Is Parkway Minerals NL (ASX:PWN) Overpaying Its CEO?

Pat McManus took the helm as Parkway Minerals NL’s (ASX:PWN) CEO and grew market cap to AU$7.18M recently. Understanding how CEOs are incentivised to run and grow their company is an important aspect of investing in a stock. This is because, if incentives are aligned, more value is created for shareholders which directly impacts your returns as an investor. I will break down McManus’s pay and compare this to the company’s performance over the same period, as well as measure it against other Australian CEOs leading companies of similar size and profitability. Check out our latest analysis for Parkway Minerals

What has PWN’s performance been like?

Performance can be measured based on factors such as earnings and total shareholder return (TSR). I believe earnings is a cleaner proxy, since many factors can impact share price, and therefore, TSR. Recently, PWN released negative earnings of -AU$720.40K . However, this is an improvement on prior year’s loss of -AU$1.13M, which may signal a turnaround since PWN has been loss-making for the past five years, on average, with an EPS of -AU$0.022. Since earnings are heading towards the right direction, CEO pay should represent McManus’s valued-adding activities. In the same year, McManus’s total compensation dropped by more than half of the prior year’s level, to AU$275.00K. In addition to this, McManus’s pay is also made up of 72.73% non-cash elements, which means that variabilities in PWN’s share price can move the real level of what the CEO actually takes home at the end of the day.
ASX:PWN Past Future Earnings Apr 21st 18
ASX:PWN Past Future Earnings Apr 21st 18

Is PWN’s CEO overpaid relative to the market?

Even though there is no cookie-cutter approach, as remuneration should be tailored to the specific company and market, we can determine a high-level base line to see if PWN is an outlier. This exercise helps investors ask the right question about McManus’s incentive alignment. Generally, an Australian small-cap is worth around $140M, creates earnings of $10M, and remunerates its CEO circa $500,000 annually. Normally I would use earnings and market cap to account for variations in performance, however, PWN’s negative earnings reduces the effectiveness of this method. Looking at the range of compensation for small-cap executives, it seems like McManus is being paid within the bounds of reasonableness. On the whole, though PWN is unprofitable, it seems like the CEO’s pay is reflective of the appropriate level.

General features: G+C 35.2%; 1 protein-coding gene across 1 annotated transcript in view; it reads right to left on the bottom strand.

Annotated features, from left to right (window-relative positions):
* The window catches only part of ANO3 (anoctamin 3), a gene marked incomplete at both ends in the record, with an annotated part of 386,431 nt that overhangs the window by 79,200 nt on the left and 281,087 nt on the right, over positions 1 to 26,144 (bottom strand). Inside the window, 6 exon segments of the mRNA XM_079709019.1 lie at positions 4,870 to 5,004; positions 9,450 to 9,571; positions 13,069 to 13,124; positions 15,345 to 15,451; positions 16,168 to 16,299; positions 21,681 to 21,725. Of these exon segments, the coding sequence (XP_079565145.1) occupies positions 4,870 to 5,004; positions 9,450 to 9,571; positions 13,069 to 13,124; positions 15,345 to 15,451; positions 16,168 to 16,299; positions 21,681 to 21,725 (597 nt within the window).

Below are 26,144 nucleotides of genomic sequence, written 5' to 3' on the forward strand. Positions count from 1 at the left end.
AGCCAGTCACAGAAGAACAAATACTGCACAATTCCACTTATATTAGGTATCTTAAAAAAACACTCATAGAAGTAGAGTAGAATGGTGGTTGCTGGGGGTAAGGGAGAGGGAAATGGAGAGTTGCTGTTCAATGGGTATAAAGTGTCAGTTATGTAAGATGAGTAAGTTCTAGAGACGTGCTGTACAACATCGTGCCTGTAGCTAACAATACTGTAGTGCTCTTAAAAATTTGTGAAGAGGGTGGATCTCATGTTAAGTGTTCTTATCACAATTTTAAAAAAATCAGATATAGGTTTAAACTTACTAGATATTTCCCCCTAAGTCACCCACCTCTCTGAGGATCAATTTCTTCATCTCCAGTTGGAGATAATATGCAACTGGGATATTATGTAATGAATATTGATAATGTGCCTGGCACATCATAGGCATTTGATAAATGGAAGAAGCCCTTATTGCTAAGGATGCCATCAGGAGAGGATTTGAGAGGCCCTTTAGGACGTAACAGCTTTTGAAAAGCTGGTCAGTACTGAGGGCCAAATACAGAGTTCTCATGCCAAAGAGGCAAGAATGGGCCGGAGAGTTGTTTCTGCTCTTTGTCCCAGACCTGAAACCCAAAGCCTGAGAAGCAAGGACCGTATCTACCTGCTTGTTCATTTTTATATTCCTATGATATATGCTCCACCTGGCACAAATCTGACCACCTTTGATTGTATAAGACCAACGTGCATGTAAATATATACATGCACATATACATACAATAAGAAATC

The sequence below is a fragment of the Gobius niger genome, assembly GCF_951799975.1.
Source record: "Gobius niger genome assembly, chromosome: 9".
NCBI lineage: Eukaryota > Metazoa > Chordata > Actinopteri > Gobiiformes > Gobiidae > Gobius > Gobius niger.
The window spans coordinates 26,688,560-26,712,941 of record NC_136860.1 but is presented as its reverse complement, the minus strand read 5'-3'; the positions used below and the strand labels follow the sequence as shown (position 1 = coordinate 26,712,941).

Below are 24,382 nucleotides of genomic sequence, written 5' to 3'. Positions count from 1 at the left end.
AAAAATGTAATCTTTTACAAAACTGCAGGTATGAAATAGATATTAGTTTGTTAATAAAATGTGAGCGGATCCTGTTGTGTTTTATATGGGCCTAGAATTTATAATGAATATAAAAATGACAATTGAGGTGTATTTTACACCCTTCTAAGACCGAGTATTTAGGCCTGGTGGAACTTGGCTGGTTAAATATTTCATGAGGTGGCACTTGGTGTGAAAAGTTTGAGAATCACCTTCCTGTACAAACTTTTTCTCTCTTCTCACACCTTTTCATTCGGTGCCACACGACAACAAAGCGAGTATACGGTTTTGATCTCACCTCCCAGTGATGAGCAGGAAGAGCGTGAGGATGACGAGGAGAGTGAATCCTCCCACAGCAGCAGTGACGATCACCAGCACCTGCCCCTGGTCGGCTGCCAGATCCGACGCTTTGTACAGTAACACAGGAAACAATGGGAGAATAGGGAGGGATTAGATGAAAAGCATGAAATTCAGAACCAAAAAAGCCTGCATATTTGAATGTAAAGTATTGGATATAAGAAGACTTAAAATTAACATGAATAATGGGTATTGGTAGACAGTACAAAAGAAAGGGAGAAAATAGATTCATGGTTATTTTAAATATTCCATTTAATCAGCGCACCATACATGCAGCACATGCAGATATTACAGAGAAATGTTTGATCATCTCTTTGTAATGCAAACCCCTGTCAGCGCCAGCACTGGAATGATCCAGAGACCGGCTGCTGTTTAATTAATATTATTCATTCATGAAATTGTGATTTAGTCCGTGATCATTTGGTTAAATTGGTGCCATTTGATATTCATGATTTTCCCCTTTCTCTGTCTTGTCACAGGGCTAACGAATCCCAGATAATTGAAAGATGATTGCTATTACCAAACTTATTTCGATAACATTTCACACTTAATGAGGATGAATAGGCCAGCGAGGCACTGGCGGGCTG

Next Steps:

Board members are the voice of shareholders. Although CEO pay doesn’t necessarily make a big dent in your investment thesis in PWN, proper governance on behalf of your investment should be a key concern. These decisions made by top management and directors flow down into financials which impact returns to investors. If you have not done so already, I urge you to complete your research by taking a look at the following:

  1. Governance: To find out more about PWN’s governance, look through our infographic report of the company’s board and management.
  2. Financial Health: Does it have a healthy balance sheet? Take a look at our free balance sheet analysis with six simple checks on key factors like leverage and risk.
  3. Other High-Growth Alternatives: Are there other high-growth stocks you could be holding instead of PWN? Explore our interactive list of stocks with large growth potential to get an idea of what else is out there you may be missing!